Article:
Oil fell to the lowest level in almost six years as signs that Saudi Arabia’s new king will maintain its production policy and rising U.S. crude inventories bolstered speculation that a global glut will persist.
Futures dropped as much as 2.7 percent in New York, extending a 6.4 percent slide last week. King Salman Bin Abdulaziz, who took over after the death of King Abdullah on Jan. 23, pledged to maintain the policies of his predecessor in a speech on Saudi national television. U.S. stockpiles climbed to 383.5 million barrels last month, the highest level for December since 1930, theAmerican Petroleum Institute reported.
Oil slumped almost 50 percent last year as the Organization of Petroleum Exporting Countries resisted calls to cut output even as the U.S. pumped at the fastest pace in more than three decades. Saudi Arabia, the world’s biggest exporter, has chosen not to reduce supply and count instead on lower prices to stimulate demand, according to Mohammad Al Sabban, an adviser to the kingdom’s petroleum minister from 1988 to 2013.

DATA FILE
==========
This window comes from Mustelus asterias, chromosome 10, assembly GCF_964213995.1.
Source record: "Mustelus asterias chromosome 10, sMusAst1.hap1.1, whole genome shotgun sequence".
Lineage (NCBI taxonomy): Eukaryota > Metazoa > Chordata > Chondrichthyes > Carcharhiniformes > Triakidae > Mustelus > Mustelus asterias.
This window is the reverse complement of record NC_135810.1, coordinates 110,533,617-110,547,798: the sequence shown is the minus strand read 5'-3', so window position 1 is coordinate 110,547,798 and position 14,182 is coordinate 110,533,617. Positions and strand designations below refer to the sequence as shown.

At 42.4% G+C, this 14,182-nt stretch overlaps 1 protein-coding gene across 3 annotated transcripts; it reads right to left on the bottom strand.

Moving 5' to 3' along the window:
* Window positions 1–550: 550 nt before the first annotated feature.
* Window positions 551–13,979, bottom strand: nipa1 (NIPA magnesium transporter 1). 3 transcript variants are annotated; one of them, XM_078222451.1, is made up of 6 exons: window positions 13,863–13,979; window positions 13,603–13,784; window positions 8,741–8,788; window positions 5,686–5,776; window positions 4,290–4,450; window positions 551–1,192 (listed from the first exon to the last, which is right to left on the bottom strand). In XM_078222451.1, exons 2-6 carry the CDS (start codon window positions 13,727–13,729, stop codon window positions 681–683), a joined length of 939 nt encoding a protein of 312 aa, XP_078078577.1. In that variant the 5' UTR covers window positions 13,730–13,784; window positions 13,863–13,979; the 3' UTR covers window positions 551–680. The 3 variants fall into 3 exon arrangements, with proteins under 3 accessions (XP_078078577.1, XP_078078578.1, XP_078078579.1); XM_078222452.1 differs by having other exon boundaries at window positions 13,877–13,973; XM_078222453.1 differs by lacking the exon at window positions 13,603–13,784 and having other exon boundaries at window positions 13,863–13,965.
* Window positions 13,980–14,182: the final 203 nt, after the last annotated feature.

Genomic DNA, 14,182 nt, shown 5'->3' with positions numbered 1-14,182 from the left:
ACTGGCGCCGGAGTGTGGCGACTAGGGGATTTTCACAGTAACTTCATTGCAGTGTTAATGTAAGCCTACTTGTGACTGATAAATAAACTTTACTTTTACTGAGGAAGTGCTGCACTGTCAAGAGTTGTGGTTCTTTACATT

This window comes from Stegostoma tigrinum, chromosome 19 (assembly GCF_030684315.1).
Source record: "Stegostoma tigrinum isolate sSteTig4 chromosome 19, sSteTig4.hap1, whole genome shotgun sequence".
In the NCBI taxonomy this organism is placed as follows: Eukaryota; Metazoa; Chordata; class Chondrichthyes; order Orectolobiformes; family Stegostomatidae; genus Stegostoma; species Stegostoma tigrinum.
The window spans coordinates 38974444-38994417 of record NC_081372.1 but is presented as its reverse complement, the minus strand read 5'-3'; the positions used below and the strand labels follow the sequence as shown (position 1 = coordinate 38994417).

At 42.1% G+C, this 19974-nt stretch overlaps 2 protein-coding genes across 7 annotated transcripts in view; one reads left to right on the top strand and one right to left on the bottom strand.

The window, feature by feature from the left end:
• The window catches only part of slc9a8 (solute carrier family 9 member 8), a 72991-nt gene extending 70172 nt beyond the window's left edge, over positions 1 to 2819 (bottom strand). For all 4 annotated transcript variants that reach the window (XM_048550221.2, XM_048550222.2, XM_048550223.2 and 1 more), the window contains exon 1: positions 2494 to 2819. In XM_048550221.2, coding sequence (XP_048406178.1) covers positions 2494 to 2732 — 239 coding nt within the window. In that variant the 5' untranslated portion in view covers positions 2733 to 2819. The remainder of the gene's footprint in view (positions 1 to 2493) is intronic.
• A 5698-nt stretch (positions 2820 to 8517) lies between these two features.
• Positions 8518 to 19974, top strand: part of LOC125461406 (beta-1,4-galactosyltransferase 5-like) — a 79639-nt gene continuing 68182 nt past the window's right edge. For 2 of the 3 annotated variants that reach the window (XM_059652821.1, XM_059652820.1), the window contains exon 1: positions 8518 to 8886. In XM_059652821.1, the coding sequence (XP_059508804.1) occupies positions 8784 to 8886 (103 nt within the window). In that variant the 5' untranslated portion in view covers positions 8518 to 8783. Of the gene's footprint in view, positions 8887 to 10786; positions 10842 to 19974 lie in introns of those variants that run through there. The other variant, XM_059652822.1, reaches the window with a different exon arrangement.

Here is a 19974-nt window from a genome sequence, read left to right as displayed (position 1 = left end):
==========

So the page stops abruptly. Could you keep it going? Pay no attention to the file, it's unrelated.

“Crude production needs to slow down first to decelerate the speed of stockpiling, which is seen to be even faster than during the 2008 financial crisis,” Hong Sung Ki, a commodities analyst at Samsung Futures Inc. in Seoul, said by phone. “With Saudi Arabia, the market hardly reacted last week and will remain unchanged as King Salman is known to be very conservative.”
West Texas Intermediate for March delivery declined as much as $1.24 to $44.35 a barrel in electronic trading on the New York Mercantile Exchange and was at $45.09 at 11:46 a.m. Seoul time. The contract lost 72 cents to $45.59 on Jan. 23, the lowest close since March 2009. The volume of all futures traded was more than double the 100-day average.